Easter Sunday A – Principal Service

Illuminations on the Lectionary readings for April 9, 2023 (Easter Sunday A – Principal Service)

First Reading: Jeremiah 31:1-6

It is Easter Day! Faith in Jesus’s resurrection on Sunday, the third day after his crucifixion, is at the very heart of Christian belief.

Christ and St. Mary Magdalene at the Tomb

Christ and St. Mary Magdalene at the Tomb (1638), oil painting on panel by Rembrandt Harmenszoon van Rijn (1606-1669). Picture Gallery at Buckingham Palace, London. (Click image to enlarge)

We shout “alleluia” – literally “praise God” – on Easter Sunday as we celebrate the resurrection and its promise of victory over death. All of the Easter Sunday readings speak of renewed life and joy. In this first reading, the Prophet Jeremiah celebrates the people’s return to Jerusalem from exile in Babylon. The prophet imagines a joyful scene of dance and music, and looks forward to re-planting the land in new vineyards that will bear delicious fruit.

First Reading or alternate Second Reading: Acts 10:34-43

Happy Easter! Alleluia! We move forward with joy into the 50 days of Eastertide, a liturgical season that continues through Pentecost Sunday. Throughout the Easter season, our first readings will be taken from The Acts of the Apostles, the apostle Luke’s stories of the early church and how it grew. In this passage, which may be used alternatively as either the first or second reading for Easter, we see Peter touched by the Holy Spirit. He addresses an amazed crowd with a fluent sermon declaring the resurrected Christ as Messiah, fulfilling the prophecy attributed to King David in Psalm 16, and assuring us of our hope for eternal life through Jesus.

Psalm: Psalm 118:1-2, 14-24

If this Psalm portion sounds familiar, it should: It shares more than half of its verses with the Psalm we read last week for Palm Sunday. A celebration of the first Passover as the people fled Egypt ahead of Pharaoh’s wrath, it sings of joy and gratitude. Like the ancient Israelites, we are overjoyed at our salvation; we are delighted at this victory over death; and we are grateful for God’s goodness and mercy. God has heard our prayers and responded, laying a new cornerstone for a just world. This is the day that the Lord has made: Let us rejoice and be glad!

Second Reading: Colossians 3:1-4

Even in difficult times, Christ is with us, this short letter assures the persecuted Christians of Colossae in Asia Minor, the land now known as Turkey. Just as Jesus was raised from the dead, Christians are connected in baptism and raised through life in Christ, the author of this letter assures the people. The following verses urge the people to endure their difficulties with patience and the strength that comes from God’s glorious power expressed through Jesus – not in a long distant second coming but here and now.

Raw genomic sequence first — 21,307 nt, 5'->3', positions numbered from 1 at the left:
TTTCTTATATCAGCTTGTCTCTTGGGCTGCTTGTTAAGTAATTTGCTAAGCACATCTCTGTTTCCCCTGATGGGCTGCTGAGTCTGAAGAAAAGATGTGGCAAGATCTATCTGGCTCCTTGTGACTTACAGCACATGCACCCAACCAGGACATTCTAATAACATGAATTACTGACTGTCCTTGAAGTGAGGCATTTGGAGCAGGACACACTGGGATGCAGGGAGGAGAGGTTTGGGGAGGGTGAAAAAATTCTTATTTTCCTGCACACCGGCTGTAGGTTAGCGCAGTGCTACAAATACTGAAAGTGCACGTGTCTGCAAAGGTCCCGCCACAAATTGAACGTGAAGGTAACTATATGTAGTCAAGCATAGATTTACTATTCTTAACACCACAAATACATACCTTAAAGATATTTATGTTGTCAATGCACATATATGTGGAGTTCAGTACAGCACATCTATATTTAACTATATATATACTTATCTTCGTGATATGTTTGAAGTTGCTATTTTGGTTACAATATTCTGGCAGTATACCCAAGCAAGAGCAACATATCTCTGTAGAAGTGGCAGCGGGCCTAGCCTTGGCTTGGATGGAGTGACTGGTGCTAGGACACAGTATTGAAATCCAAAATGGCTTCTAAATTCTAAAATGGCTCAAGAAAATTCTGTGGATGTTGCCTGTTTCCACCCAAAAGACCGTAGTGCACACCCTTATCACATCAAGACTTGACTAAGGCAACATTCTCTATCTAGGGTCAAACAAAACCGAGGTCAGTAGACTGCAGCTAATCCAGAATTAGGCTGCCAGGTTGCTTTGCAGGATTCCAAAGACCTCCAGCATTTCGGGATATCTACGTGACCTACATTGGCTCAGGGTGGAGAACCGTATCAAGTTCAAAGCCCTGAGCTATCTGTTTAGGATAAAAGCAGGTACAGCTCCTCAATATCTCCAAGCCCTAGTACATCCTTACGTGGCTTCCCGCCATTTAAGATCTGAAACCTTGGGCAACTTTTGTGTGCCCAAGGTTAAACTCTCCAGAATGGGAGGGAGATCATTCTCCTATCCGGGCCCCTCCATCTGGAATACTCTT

Gospel: John 20:1-18

As important as the story of the empty tomb and the resurrection are to our Christian faith, each of the four Gospels nevertheless tells it in slightly different ways, much as eyewitnesses to any amazing event may remember different highlights. But one point is consistent in all four Gospels: Mary Magdalene was there. In this version from John, one of the two Gospels that may be read on this Easter Day, Mary is portrayed in beautifully tender verses as the only one who stayed at the empty tomb after everyone else left. There, to her joy and delight, she meets Jesus.

Alternate Gospel: Matthew 28:1-10

Just as multiple witnesses to any remarkable event often recall the details in conflicting stories, each of the four evangelists brings different details to their account of Jesus’s friends finding the empty tomb. In Matthew’s version, two women – Mary Magdalene and Mary – go to t the tomb alone. They find it empty, meet an angel in white and then encounter the risen Christ, who sends them to tell the other disciples the good news. The other synoptic Gospels, Mark and Luke, show them frightened, uncertain, running away in fear or running back to get the men. Only in Matthew’s Gospel do the women do it all, in fear and great joy.

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